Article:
DEL MAR — With their last batch of questions addressed, City Council members voted 4-1 at the June 21 meeting to move forward with the creation of a Tourism Business Improvement District which will allow Del Mar hotels to charge guests a 1 percent assessment that will be used to attract more visitors to the beachside city.
Last year hoteliers began discussing the formation of a marketing district to help promote themselves and the city. Civitas Advisors Inc. was hired to help develop a program for Del Mar.
Council voted to begin the process this past January, but a lack of staff time and money and a handful of questions and concerns caused them to delay a decision until now.
The issues included whether participation by hotels can be voluntary, which it cannot; if the city could recover all legal and other costs for establishing the district, which it can; and how the district will be governed, a process that resulted in Councilman Don Mosier not supporting the program.
The original plan had the Del Mar Village Association, or DMVA, handling administrative duties, but John Lambeth, Civitas president, said hotel owners and the DMVA agreed it would make more sense to have the management be separate.
Lambeth said nearly all of the 50 tourism districts in California use this type of governing system. DMVA will have an ex-officio, nonvoting seat on the board of directors.
“DMVA is an important local partner and they should be at the table and their voice should be heard,” Lambeth said. “But in terms of a vote on spending the money, it made more sense to have that rest with the lodging community.”
Mosier, who has served on the board of directors for a number of nonprofits, disagreed. “It’s always nice to have somebody who doesn’t have an immediately vested interest and get some outside advice,” he said.
“I don’t see the harm of having one vote that might occasionally dissent in doing business. I actually think having a little more diversity of opinion leads to better decision making.”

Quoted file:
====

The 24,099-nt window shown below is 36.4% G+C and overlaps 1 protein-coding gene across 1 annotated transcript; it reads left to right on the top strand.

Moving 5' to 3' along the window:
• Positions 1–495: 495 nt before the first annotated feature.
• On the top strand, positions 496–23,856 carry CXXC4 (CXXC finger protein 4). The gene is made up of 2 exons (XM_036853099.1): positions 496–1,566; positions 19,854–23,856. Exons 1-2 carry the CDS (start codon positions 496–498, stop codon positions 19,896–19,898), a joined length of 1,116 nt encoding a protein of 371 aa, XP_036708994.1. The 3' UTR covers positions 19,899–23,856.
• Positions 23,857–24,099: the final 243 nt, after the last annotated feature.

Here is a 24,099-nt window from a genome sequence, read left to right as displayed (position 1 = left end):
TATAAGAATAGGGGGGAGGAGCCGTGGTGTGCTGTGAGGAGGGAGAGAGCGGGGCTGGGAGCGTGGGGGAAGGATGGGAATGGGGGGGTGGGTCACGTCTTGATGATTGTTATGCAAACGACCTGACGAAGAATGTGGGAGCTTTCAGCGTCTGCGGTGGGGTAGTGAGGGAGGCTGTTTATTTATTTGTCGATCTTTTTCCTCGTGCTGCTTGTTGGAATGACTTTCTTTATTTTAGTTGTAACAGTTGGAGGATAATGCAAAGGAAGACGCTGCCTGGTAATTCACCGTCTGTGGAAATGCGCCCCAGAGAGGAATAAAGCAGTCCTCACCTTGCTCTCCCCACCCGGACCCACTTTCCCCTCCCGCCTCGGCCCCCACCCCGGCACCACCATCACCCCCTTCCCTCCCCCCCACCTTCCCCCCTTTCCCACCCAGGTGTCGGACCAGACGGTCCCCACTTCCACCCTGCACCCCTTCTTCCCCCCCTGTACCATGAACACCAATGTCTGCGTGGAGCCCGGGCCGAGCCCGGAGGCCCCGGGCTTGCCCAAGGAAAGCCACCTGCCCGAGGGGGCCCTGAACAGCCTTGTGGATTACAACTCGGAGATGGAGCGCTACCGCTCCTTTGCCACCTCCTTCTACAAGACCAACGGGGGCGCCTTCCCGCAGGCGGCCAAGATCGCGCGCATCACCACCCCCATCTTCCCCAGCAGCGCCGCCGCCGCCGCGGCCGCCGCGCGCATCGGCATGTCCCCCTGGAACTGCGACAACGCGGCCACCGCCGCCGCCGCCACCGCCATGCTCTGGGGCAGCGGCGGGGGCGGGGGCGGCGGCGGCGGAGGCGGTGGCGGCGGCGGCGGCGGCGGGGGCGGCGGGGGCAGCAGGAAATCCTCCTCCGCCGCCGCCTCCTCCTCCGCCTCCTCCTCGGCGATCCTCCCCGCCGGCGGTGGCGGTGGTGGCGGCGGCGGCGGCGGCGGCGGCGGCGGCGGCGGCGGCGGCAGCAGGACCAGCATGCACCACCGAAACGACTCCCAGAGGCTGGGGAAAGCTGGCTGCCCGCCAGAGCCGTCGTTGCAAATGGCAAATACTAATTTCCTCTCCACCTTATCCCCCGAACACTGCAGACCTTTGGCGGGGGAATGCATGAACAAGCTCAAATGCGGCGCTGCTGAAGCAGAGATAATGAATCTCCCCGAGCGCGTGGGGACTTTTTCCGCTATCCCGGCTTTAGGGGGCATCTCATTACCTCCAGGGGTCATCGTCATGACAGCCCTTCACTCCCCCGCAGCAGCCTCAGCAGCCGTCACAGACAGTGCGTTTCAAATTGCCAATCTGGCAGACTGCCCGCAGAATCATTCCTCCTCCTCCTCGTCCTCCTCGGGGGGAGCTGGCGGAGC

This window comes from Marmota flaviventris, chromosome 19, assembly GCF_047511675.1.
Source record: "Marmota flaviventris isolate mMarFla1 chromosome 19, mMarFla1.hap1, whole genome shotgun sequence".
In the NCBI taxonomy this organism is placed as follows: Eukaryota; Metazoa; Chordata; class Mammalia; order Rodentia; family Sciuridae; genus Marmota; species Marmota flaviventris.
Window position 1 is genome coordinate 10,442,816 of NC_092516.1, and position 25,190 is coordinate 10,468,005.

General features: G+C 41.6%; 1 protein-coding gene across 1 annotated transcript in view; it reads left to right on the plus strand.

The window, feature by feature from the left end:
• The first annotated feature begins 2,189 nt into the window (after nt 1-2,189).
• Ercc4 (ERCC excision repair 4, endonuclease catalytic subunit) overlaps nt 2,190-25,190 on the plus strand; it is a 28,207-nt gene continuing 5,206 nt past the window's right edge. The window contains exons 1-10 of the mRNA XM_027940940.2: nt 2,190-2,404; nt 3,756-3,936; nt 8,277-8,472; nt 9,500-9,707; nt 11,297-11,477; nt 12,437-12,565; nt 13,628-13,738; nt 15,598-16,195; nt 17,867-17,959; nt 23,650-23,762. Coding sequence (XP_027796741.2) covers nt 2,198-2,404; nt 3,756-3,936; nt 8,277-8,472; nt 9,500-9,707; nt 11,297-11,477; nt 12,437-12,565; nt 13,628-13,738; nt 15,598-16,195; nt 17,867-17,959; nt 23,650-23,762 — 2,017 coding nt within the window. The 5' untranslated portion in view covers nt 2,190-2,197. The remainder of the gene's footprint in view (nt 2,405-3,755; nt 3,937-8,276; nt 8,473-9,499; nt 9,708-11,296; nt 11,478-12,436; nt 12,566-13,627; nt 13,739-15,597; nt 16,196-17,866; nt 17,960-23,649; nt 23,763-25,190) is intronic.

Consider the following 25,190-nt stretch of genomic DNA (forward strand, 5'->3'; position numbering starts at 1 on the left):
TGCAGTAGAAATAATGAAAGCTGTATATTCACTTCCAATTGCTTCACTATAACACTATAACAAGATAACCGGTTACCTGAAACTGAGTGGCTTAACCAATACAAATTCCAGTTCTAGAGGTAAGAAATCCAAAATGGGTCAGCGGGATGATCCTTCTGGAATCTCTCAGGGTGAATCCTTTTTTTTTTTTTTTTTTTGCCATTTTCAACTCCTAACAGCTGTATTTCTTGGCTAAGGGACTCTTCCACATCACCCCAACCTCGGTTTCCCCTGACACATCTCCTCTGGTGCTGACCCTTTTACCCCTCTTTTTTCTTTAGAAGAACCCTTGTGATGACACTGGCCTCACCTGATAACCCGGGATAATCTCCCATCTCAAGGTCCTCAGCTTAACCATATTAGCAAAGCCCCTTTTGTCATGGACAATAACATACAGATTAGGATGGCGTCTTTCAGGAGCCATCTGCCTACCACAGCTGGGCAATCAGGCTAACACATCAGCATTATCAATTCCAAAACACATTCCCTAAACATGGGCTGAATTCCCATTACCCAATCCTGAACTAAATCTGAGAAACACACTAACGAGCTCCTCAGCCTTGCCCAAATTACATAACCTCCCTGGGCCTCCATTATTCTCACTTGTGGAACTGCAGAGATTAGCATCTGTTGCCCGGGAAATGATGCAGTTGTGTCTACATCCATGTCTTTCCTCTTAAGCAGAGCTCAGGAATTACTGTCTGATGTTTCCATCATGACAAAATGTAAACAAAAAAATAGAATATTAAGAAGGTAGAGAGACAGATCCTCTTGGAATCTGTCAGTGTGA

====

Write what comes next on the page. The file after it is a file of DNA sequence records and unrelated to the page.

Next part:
Councilman Mark Filanc said he didn’t have a problem with the governance structure. “This is something that they’re requesting,” he said. “They’re going to manage it and they’re probably best-suited because this is their industry.
“That’s their expertise,” Filanc said. “My assumption is they’ll bring that expertise to bear in the governance of this committee.”
The district will include the six motels, hotels and inns currently located in Del Mar. All future lodging businesses will be subject to the assessments. Money will be collected by the city with the transient occupancy tax, although the two will be unrelated.
Before the district can be formed, at least 50 percent of hotel operators must support the plan, which they do, Lambeth said.
Hotel visitors staying less than 30 days will pay 1 percent of their gross room rental revenue into the district. Government employees on government business, bed-and-breakfast establishments or short-term vacation rentals would be exempt.
The board will be subject to the Brown Act and Public Records Act. City Council will receive an annual report. The district automatically expires after five years. To renew, hoteliers must go through the same process again. If approved, it will be valid for 10 years. Participants will have an opportunity to protest the district annually.
The assessment is currently expected to garner approximately $130,000 annually. About $96,000, or 75 percent, will be spent directly on marketing, such as tourism promotion and special events. Downtown improvements and the DMVA main street program will each receive 10 percent, or $13,000. Only 5 percent, or $6,500, will be used for administrative costs.
In earlier meetings, council members expressed a desire to “brand” Del Mar to differentiate businesses that are actually within city limits from those that are not but include Del Mar in their names.
“It may not be enough to brand the city in terms of what you’d really like to do but it certainly can pay for some marketing efforts that will help drive visitors to the city,” Lambeth said.
“I, for one, think we should move forward and set those dates and hear from the public and get going,” Mayor Richard Earnest said.
With that, council set the resolution of intention and first public hearing for the July 12 meeting.